Last post about politics for a while, I swear.
So it appears we’ve replaced short-term instability and long-term predictability with short-term stability and long-term unpredictability. Everyone who won, won big. Everyone who lost, lost big.
A big problem I can identify is that people don’t care about what goes on in Parliament. For most people, politics begins when the writs are dropped and ends when a winner is declared. What goes on in between? No one knows, which is why things like confidence or contempt don’t matter. It doesn’t seem like it matters immediately, but it does set a dangerous precedent, especially in a system that largely relies on the players not being dicks to one another.
Which leads me to the constitutional issues which have been sidestepped as a result of the majority. I’ve already mentioned my displeasure with the way the prime minister of all people was trying to thwart the concept of responsible government for political expedience. We’ve been spared that negotiation phase which would’ve been even worse than whatever the UK went through in the days following the 2010 election because of the two years of misinformation the Conservative party has been broadcasting about forming governments. But now’s probably a good time to hammer some of that stuff out now that we know that it’s possible to reach those previously impossible scenarios.
The other interesting revelation that I’ve been thinking about is how Canadians think about politics. Anyone who pays any attention at all to politics can see that the Conservatives have largely lifted Republican political tactics. I know we love to believe that we’re sharper than Americans and that we’d never fall for the same tricks, but this election clearly proves that we’re just as dumb as we think they are, because Canadians lapped up those pre-writ ads about Ignatieff at face value. My guess is that we’ve just never had any party that was enough of a dick to smear a rival outside of a campaign all the time.
But the big news is how electoral politics in Canada has changed. Quebec remains diametrically opposed to whatever is going on in the rest of the country. The governing coalition is now made up of the West and Ontario. Social democracy has replaced neoliberalism as the dissenting voice against neoconservatism. Are we seeing polarization between the left and right or is the prospect of power drawing the Conservatives and NDP closer together?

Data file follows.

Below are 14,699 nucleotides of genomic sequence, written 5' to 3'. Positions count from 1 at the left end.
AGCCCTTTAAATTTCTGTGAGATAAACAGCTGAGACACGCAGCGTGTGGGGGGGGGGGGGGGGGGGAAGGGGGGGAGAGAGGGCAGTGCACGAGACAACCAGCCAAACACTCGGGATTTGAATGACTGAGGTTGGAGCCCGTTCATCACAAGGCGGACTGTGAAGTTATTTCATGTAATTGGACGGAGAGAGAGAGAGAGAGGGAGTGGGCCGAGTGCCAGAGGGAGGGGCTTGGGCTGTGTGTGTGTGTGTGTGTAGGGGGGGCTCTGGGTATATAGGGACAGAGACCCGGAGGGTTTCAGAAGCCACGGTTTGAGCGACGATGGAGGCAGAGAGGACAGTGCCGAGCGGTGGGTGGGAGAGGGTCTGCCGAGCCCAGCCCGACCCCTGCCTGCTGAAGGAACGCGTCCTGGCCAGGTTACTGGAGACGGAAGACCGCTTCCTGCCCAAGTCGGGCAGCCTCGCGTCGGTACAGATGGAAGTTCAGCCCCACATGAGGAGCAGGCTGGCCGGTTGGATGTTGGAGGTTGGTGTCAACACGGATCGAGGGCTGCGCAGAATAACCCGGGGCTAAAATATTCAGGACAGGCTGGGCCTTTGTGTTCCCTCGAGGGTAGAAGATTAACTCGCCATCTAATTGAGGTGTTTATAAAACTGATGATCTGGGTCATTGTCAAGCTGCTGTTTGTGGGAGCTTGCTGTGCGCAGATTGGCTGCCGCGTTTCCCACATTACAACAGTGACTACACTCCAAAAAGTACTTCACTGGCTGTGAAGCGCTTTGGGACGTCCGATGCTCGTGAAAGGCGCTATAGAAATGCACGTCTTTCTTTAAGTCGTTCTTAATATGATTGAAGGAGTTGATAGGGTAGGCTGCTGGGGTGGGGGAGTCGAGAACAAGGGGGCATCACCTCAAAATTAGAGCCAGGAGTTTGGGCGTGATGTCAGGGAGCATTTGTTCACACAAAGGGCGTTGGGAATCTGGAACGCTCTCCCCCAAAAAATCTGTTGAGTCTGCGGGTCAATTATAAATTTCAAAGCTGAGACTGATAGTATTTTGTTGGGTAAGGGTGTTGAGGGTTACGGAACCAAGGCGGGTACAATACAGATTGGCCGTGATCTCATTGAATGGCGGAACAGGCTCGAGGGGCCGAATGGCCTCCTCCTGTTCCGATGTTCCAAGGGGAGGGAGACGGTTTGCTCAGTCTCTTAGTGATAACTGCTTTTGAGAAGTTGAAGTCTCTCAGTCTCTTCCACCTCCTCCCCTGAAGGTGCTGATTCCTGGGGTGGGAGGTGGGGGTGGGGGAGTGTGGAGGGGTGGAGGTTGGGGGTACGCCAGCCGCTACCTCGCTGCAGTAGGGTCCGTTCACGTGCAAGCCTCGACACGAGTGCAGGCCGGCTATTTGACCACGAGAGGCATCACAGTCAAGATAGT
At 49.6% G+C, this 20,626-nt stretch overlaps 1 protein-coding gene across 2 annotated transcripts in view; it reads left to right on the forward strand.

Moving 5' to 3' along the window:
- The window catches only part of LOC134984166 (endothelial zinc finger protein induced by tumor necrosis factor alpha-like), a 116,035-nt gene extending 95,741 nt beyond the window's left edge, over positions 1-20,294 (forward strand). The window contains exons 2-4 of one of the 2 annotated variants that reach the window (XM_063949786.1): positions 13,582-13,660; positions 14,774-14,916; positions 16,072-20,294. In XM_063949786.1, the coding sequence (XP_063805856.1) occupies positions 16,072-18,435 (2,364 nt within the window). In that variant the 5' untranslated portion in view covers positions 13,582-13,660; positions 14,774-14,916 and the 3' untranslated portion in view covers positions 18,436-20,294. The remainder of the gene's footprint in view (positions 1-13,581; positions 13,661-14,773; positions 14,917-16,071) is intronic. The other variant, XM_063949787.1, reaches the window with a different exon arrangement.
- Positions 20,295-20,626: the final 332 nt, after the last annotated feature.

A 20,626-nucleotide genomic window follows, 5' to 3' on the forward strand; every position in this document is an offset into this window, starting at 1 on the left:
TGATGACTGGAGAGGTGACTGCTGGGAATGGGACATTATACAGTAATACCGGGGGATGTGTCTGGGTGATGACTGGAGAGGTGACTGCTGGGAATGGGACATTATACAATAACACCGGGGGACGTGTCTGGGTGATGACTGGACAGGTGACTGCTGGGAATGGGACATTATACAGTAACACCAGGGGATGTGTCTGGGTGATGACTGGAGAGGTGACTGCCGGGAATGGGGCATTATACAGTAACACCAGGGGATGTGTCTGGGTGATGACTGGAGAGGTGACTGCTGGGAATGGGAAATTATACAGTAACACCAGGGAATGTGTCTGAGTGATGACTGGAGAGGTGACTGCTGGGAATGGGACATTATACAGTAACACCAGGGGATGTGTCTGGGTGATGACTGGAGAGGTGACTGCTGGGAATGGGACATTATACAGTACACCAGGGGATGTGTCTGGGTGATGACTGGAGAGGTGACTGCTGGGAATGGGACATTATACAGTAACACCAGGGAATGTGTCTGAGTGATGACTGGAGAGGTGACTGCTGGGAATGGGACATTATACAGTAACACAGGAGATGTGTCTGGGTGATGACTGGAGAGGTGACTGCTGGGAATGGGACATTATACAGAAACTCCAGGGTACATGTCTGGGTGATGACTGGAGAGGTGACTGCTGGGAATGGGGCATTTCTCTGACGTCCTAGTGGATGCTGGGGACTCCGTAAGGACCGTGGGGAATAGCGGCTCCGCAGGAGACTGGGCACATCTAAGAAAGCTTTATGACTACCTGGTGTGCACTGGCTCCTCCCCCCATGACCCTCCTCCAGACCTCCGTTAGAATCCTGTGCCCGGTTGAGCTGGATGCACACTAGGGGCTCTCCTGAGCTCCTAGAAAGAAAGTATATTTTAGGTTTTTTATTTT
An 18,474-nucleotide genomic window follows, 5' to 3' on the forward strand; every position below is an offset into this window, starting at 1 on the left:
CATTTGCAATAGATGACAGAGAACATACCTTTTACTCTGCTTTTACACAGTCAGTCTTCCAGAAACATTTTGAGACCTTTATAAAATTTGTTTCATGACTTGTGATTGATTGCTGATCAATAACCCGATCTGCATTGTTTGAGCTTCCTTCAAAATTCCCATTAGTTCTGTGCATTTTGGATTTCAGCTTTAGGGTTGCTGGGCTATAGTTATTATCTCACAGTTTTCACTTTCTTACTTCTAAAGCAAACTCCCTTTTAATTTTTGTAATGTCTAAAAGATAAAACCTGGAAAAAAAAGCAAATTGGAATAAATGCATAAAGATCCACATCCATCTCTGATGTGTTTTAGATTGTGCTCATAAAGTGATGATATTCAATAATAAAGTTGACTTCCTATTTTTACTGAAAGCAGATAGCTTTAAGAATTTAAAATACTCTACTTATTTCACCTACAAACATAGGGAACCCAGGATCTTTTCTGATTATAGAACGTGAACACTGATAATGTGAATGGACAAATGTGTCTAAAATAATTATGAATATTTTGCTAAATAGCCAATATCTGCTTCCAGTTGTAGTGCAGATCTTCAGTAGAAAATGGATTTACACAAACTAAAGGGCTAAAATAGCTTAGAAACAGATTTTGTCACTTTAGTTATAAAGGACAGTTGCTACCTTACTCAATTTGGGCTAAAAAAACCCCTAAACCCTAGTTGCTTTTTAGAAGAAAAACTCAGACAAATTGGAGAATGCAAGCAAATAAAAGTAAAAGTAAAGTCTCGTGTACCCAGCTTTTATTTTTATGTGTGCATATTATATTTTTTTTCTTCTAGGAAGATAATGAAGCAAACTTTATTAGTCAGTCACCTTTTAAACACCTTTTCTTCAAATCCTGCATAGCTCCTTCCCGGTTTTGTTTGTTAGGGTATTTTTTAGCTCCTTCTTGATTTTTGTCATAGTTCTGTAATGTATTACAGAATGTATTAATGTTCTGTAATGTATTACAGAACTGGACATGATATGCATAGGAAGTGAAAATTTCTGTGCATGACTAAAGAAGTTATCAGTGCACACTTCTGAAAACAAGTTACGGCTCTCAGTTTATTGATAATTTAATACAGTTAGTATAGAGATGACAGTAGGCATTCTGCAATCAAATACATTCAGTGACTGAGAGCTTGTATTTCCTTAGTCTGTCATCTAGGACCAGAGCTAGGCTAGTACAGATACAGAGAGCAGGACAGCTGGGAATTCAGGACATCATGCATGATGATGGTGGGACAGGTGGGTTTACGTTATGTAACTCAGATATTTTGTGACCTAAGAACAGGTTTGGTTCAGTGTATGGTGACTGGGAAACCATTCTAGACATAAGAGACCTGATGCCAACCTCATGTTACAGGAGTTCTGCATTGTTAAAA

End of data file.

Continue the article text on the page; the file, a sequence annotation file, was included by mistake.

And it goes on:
One thing is certain and it’s that 2015 is going to be a very different campaign from 2006, 2008, and 2011. The immense number of flips that occurred this time means that the fight could be wide open in a lot of places around the country. Pretty much anywhere that isn’t Alberta and the West are going to see a lot of pandering to over the next few years.
Members of Parliament
You may recall that I had a bunch of ridings that I was interested in. When I was watching the results come in on election night, I think by the time a good number of Ontario results had gotten back, I pretty much tossed out my list and spent the rest of the night watching Southwestern Ontario and the GTA.
I was hoping for a Conservative minority with close to 100 NDP seats. I was definitely not expecting Toronto Liberals to get decimated. I think I knew the Liberals were done when my riding, Scarborough—Rouge River, where the previous Liberal MP won with something close to 60% of the vote, had the NDP candidate in first, well ahead of the Conservative. Definitely my surprise of the night.
The biggest disappointment of the night was Glen Pearson’s loss in London North Centre. I’d been reading his blog for a while now and from what I’ve read about him, he seemed like an amazing MP. Since I’ll be moving to London in September, this was a huge disappointment. The other big disappointment was Andrew Telegdi’s loss in Kitchener—Waterloo. Even with people being made aware of the vote split, the gap widened even more.
But I think with a lot of Toronto ridings in Scarborough and Etobicoke going blue, I pretty much gave up on the 905 ridings. That said, everything in the GTA was extremely close, with a good number of them being three way races. And while there were a bunch of good Liberal MPs that fell, there were also a bunch that I wasn’t too fond of. The one I was glad to see go was CRIA shill Dan McTeague in Pickering—Scarborough East.
And now, on to what the next four years holds for each party.
Conservative Party of Canada/Parti conservateur du Canada